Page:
Further, it was also noted that the plans of the Government to tackle the country’s boiling public debt problem were short of a permanent solution that called for a drastic curtailment of consumption by all.
An independent Central Bank as a facilitating partner
In this part, we will look at how Prime Minister Ranil Wickremesinghe’s alleged instructions to the former Governor Arjun Mahendran to abolish the direct placement system of issuing government securities would be counter to the vision of establishing an independent Central Bank in the country.
Prime Minister Wickremesinghe, in his first economic policy statement delivered in Parliament in November 2015, assured the nation that his Government would introduce necessary legislation to enable the Central Bank to function as an independent institution.
In V2025, he has gone further and promised to introduce necessary legislation to facilitate the Central Bank to have inflation as its prime target without the intervention of politicians.
The Central Bank is an independent institution for monetary policy and its budget is within the existing laws. Hence, when he said that his Government would make the bank independent, what was implied was that the bank would be fully independent from political authorities like Germany’s Bundesbank or England’s Bank of England.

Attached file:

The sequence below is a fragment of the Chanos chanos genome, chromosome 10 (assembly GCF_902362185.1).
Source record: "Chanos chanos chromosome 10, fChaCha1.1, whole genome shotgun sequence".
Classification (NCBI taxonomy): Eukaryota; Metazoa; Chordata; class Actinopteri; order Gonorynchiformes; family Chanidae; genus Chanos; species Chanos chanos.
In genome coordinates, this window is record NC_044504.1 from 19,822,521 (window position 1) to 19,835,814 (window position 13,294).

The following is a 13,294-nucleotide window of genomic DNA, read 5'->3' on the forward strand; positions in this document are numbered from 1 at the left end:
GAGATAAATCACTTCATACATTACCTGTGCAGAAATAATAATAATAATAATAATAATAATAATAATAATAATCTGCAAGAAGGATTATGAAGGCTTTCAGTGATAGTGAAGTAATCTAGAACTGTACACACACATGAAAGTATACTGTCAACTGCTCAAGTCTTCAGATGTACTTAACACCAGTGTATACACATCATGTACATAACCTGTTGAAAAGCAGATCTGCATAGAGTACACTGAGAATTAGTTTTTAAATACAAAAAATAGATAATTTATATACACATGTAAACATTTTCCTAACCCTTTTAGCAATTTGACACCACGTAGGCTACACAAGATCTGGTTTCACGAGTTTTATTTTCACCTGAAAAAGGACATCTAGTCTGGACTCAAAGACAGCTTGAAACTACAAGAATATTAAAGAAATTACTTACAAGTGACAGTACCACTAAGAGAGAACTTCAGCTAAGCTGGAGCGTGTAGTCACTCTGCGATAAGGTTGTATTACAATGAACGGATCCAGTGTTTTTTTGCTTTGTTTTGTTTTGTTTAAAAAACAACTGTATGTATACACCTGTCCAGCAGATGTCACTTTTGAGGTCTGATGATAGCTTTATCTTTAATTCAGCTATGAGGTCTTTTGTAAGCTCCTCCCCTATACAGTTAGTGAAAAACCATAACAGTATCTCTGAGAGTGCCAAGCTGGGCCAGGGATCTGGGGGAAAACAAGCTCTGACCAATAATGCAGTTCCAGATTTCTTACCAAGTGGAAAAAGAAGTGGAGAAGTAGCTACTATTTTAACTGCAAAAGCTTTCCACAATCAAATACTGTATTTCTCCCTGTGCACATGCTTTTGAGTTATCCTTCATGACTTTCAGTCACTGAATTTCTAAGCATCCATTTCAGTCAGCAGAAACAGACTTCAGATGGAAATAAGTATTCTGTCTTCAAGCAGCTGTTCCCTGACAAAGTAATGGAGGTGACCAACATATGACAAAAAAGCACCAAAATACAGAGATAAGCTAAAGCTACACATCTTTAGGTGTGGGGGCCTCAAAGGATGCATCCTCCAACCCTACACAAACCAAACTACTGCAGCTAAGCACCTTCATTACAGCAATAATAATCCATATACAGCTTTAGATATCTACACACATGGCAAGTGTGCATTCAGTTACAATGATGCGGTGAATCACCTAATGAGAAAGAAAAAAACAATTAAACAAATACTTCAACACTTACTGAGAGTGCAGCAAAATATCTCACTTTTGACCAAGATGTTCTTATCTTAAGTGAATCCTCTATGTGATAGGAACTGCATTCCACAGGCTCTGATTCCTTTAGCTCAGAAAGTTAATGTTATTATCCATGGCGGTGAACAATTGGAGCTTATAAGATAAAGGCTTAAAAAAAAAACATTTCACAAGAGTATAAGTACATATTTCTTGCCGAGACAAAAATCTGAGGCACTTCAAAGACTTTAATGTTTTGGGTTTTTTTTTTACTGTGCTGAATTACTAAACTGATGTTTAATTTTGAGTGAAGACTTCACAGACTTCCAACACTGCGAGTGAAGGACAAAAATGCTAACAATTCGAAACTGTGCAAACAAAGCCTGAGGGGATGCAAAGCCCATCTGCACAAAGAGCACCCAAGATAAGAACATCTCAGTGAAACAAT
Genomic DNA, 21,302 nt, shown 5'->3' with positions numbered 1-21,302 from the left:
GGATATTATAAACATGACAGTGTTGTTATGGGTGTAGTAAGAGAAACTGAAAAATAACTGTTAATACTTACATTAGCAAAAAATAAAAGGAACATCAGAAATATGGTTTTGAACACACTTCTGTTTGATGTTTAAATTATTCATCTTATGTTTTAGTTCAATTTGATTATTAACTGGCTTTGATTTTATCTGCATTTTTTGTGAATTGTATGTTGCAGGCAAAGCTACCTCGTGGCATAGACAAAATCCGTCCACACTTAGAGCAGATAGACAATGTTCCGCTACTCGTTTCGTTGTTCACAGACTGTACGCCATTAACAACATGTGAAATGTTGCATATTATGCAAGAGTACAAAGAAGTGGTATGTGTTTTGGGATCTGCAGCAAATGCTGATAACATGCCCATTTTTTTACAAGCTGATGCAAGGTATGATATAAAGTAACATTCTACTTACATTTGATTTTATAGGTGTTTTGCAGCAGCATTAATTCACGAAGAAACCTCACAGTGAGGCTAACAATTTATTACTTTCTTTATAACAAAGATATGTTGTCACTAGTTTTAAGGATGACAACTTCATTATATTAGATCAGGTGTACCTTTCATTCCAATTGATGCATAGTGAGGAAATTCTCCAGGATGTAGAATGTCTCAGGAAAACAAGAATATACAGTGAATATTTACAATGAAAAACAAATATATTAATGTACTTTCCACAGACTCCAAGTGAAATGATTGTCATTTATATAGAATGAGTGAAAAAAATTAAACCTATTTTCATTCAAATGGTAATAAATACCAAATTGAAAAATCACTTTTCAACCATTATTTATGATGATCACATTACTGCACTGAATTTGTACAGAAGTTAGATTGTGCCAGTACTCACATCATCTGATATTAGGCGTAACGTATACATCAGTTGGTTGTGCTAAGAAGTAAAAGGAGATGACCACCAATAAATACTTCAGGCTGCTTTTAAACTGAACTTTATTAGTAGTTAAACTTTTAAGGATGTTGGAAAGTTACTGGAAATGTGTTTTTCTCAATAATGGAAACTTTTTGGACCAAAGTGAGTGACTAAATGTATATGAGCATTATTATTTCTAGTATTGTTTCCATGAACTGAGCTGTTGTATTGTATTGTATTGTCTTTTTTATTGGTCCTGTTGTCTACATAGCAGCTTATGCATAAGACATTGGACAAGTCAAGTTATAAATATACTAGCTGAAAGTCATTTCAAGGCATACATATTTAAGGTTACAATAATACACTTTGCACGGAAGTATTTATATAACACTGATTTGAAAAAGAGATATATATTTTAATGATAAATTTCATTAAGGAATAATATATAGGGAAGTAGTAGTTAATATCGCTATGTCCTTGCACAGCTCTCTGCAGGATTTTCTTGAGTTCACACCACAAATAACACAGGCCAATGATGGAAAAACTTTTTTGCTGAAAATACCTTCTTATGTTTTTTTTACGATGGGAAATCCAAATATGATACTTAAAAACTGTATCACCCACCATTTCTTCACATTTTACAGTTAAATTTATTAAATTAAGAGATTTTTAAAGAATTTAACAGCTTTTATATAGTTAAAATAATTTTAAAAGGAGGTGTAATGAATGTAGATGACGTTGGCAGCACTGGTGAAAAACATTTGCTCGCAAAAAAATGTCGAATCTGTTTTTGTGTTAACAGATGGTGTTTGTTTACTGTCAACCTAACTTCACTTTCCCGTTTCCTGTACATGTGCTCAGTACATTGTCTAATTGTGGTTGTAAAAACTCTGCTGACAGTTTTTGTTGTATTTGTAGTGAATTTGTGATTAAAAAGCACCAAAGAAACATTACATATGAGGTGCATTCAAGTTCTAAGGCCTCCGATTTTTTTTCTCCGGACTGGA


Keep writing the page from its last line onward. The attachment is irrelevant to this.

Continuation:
When the first promise was made, it was welcomed by the market. But no action was taken within the last two years to put this wish into practice.
Former Central Bank Governor Arjuna Mahendran
PM deciding monetary policy?
Instead, the opposite has happened, as revealed by evidence given by the former Governor Arjuna Mahendran and others before the Commission of Inquiry into the Issue of Treasury Bonds, commonly known as the Bond Commission.
The evidence and many other acts which occurred during this period suggest that there have been attempts at compromising the independence of the bank. Mahendran, giving evidence on oath, told the commission that Prime Minister Wickremesinghe advised him to do away with the practice of issuing bonds direct to primary dealers, a practice which had been used by the bank since 1997 and known as ‘direct placements’. The Central Bank, its senior officers and the Monetary Board, from day one of the alleged bond scam, tried to paint a demonic picture about the direct placements in practice.